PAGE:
Sir Alex Ferguson's passion transformed Manchester United from the laughing stock of football to a dominant world force in the club game, says Gary Neville.
Ferguson, who guided United to 38 trophies in his 26 years as boss, becoming the most successful manager in British football in the process, has announced that he will retire at the end of the season.
Former full-back Neville - now a Sky Sports pundit - came up through the youth ranks to become Ferguson's captain and won eight Premier League titles under the Scot.
He believes that Ferguson's unparalleled success was based on a unique combination of ambition and traditional values.
"He took everybody with him," said Neville of Ferguson, who will take up a role on the club's board as director and ambassador.
"He felt passionate about the football club. Winning the first trophy was a huge thing for the club and he demanded the [highest] standards of every single player that played under him.
"If you had 500 employees at Manchester United and he was one of them you had 499 'mini-mes'. He changed the mentality of every single individual at that football club.
"It's an incredible thing - balancing the traditional aspects of life (his upbringing) with actually being open enough to change with the modern game. He is the last of a kind.
"We talk about the crazy world of football that we see now - he really maintained a real, traditional value within that football club; a family value.
"He completely trusted in his players - he believed in them, trusted in them, made them feel good. He didn't confuse them too much. He was very simple in terms of his instruction but you knew full well that you had to perform for him and you knew full well that you were playing at a football club that demanded performance.
"I grew up as a fan in the seventies and eighties when that club was really the laughing stock; it proclaimed itself to be the greatest football club in the world but couldn't win the championship.
"Now he has taken them to a point of dominance over 20 years and made them serious about winning trophies again in the right style, bringing through young players while doing it."
According to Sky sources David Moyes - whose contract at Everton runs out at the end of the season - is in pole position to replace Ferguson but the Toffees' board have as yet been given no indication he's leaving.
Neville believes that whoever does succeed Ferguson has a perfect opportunity to build on the Scot's legacy and will be guaranteed the support of the fans.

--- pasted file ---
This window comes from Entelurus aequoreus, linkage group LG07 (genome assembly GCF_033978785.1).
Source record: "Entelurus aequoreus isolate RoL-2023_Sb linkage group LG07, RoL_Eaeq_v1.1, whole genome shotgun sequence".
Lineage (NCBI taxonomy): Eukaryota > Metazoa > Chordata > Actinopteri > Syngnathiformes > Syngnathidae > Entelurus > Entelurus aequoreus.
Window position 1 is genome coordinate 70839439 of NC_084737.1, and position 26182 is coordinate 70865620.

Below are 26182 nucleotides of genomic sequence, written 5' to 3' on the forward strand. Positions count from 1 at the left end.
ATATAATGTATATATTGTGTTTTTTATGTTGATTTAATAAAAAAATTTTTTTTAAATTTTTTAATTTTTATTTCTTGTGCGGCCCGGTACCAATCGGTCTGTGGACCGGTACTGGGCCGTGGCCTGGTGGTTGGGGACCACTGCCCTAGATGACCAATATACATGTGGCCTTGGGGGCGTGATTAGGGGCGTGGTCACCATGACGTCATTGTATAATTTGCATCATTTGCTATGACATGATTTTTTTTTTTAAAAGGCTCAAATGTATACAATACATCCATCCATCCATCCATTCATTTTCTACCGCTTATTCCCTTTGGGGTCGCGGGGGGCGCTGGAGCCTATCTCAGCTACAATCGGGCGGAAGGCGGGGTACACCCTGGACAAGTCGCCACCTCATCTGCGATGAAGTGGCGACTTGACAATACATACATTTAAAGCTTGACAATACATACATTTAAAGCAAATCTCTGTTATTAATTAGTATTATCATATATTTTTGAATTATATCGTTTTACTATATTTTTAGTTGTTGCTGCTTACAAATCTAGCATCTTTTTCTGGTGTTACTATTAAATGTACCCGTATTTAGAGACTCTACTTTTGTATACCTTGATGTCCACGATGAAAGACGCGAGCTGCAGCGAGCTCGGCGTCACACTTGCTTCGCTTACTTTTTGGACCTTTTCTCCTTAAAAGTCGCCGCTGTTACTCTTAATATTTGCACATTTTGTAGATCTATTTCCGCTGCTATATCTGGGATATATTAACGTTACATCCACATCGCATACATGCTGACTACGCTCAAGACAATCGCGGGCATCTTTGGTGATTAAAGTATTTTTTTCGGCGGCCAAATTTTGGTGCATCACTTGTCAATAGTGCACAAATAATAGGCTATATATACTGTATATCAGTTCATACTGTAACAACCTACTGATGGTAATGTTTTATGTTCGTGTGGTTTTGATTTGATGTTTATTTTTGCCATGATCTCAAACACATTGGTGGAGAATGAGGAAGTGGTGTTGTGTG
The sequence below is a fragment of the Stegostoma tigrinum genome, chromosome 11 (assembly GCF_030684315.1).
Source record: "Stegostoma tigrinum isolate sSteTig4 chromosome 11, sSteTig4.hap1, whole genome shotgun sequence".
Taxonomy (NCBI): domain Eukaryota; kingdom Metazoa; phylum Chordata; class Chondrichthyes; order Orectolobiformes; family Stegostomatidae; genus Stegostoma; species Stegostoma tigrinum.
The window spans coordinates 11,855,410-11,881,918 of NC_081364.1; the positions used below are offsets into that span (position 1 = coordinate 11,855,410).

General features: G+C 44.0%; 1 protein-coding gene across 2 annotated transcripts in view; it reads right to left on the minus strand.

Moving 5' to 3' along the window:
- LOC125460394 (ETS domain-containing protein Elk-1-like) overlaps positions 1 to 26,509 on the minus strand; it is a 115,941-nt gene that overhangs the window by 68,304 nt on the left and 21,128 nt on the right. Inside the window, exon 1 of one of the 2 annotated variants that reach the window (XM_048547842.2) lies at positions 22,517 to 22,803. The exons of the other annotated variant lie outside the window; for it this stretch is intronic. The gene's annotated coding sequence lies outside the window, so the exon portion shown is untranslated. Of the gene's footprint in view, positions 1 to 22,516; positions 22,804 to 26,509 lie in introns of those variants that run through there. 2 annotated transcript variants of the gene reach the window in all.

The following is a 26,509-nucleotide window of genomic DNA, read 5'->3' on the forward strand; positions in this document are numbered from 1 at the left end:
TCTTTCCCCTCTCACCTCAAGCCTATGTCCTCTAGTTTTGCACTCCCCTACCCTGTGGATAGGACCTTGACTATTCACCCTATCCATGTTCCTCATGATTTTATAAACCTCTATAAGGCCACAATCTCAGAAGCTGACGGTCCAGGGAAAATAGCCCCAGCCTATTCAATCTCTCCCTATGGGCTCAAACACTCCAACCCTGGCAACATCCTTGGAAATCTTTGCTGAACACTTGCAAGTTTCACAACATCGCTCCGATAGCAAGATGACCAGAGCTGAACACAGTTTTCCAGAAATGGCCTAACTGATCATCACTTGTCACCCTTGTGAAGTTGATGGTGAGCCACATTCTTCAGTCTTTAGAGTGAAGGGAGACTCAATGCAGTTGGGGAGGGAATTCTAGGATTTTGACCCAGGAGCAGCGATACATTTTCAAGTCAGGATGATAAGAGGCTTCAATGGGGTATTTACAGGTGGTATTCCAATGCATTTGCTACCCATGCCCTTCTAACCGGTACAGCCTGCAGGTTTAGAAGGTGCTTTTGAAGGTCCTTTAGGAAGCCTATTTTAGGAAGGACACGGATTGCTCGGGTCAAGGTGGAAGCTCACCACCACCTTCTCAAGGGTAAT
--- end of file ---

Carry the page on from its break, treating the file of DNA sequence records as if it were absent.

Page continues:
"The club will always move on - Manchester United is a massive football club," said Neville. "It moved on from the Munich air disaster, it moved on from Sir Matt Busby, it will move on from Sir Alex Ferguson.
"People will say 'how will the new manager be able to replace him?' and there will be comparisons. It's quite simple - play attractive football, bring young players through and win a championship.
"The fans will support them, the club will support them. This is not a stupid football club, this is not a crazy football club that changes the manager every 10 minutes.
"The new manager will need time and the club will need time to move on but they've got sensible people there.
"Somebody will be extremely fortunate to follow him. They are going into a football club where so much is perfect. The staff have been there for 15-20 years - they are grounded in winning, they have a mentality for winning and how to behave. It really is fantastic."
After leading United to a record 20th league title this season, and the 13th in his time as manager, Ferguson's final game will be against West Brom on May 19th.
The match will be his 1500th in charge of United and Neville said that's why Ferguson's legacy to the club will be his "longevity".
"You can mention 100 different things in terms of how he has pioneered squad rotation and the fact that we had never heard of a team having four strikers before Sir Alex Ferguson.
"The idea that in the Houses of Parliament in the mid-90s people were debating why he left seven or eight players out and played a group of kids at Port Vale. They are all doing it now.
"You can talk about all these little things where he has been a pioneer but the longevity of what he has done in both Scotland and England is absolutely incredible.
"It's so hard to do that for so long and I couldn't even begin to think that that will ever be achieved again."